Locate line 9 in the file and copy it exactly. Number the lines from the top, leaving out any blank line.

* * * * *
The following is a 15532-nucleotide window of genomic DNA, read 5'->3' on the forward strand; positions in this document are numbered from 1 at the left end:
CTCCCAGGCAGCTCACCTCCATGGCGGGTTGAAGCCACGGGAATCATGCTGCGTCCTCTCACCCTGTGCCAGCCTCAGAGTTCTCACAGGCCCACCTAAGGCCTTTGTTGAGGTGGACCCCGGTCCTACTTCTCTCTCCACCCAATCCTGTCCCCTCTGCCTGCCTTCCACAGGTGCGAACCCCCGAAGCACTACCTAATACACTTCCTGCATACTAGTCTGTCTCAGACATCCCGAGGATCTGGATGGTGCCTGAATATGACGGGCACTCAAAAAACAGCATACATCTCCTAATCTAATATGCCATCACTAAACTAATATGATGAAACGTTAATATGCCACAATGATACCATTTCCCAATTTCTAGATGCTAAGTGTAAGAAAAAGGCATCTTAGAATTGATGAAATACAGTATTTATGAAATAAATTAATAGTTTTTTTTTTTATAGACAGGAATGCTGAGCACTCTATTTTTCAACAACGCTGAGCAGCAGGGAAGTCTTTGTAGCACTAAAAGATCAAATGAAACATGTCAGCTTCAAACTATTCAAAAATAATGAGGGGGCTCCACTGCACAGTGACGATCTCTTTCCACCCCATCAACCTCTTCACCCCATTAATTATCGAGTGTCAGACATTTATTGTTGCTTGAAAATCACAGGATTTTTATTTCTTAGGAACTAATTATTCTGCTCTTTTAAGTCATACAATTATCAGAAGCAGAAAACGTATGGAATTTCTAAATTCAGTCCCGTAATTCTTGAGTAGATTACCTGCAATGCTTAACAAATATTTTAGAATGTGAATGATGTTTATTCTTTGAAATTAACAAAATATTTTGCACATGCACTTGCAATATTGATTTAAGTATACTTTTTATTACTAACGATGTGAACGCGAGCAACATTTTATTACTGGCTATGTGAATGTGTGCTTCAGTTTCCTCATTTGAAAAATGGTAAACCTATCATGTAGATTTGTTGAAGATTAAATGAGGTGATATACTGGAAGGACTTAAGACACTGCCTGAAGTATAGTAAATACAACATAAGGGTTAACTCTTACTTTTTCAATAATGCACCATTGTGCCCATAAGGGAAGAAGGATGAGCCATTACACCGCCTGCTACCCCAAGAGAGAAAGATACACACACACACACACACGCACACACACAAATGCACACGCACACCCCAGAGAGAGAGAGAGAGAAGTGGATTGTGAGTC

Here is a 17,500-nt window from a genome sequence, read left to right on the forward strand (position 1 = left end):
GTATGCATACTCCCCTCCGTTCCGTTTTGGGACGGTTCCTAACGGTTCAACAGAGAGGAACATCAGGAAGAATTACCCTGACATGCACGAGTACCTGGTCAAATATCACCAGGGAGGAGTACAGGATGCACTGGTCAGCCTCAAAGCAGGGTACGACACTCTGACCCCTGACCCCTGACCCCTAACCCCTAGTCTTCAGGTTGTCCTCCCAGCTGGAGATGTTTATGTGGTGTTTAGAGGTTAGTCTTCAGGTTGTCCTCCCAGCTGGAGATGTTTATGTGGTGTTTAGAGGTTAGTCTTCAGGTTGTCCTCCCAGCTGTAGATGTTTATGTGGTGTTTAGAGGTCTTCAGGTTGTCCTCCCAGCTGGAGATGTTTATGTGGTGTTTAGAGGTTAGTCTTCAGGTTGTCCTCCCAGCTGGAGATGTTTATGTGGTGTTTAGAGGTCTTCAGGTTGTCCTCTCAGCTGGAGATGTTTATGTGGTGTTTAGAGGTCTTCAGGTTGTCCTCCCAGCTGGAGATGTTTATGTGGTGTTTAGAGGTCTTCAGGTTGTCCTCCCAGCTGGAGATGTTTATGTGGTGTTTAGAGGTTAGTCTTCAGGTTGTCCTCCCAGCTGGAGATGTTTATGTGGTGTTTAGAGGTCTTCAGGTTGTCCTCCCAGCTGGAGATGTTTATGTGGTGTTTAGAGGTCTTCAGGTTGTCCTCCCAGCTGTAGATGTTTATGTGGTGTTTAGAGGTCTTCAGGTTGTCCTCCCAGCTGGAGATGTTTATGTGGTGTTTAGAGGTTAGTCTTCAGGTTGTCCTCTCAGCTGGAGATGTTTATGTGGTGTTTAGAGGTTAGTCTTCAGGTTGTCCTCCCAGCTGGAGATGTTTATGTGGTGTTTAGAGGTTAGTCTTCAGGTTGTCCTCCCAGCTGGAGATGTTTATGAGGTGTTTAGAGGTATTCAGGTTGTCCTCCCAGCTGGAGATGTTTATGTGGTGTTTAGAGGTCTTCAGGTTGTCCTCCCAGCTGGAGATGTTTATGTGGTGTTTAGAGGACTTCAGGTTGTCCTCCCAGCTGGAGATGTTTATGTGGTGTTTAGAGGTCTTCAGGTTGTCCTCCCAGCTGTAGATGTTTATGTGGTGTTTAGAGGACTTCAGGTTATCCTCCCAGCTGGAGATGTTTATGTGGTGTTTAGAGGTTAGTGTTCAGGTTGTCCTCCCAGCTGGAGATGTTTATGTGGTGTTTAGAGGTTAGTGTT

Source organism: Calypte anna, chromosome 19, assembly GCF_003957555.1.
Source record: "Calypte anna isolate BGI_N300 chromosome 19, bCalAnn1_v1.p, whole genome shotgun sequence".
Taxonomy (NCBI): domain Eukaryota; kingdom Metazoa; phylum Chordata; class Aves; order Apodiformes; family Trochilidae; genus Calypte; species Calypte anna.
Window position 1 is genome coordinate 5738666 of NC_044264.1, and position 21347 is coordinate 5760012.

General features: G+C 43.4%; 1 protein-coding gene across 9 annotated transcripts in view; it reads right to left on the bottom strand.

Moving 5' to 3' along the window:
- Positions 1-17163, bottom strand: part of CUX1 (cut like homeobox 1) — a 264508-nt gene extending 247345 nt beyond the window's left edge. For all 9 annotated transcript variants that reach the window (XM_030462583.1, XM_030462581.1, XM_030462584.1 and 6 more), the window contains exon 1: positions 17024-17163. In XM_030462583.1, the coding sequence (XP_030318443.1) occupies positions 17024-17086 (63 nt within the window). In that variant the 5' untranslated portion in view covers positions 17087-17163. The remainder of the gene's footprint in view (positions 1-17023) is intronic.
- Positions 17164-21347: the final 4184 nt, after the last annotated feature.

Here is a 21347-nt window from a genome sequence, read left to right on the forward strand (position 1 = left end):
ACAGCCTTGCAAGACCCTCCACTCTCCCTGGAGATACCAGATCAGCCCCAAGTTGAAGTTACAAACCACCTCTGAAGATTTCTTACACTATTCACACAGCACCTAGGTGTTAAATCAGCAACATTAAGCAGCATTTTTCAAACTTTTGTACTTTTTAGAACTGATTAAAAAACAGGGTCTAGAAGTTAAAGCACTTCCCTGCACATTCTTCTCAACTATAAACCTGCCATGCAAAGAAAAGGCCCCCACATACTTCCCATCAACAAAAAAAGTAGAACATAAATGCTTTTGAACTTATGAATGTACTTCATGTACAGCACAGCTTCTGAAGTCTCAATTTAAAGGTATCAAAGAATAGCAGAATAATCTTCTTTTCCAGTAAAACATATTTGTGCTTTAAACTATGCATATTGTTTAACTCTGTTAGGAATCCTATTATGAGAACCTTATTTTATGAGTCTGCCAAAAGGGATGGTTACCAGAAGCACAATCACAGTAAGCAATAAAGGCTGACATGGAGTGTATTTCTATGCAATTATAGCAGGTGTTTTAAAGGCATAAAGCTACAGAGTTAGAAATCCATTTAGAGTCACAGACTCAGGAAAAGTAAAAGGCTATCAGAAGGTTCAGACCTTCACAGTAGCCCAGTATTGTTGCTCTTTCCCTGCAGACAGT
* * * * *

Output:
General features: G+C 43.4%; 1 protein-coding gene across 9 annotated transcripts in view; it reads right to left on the bottom strand.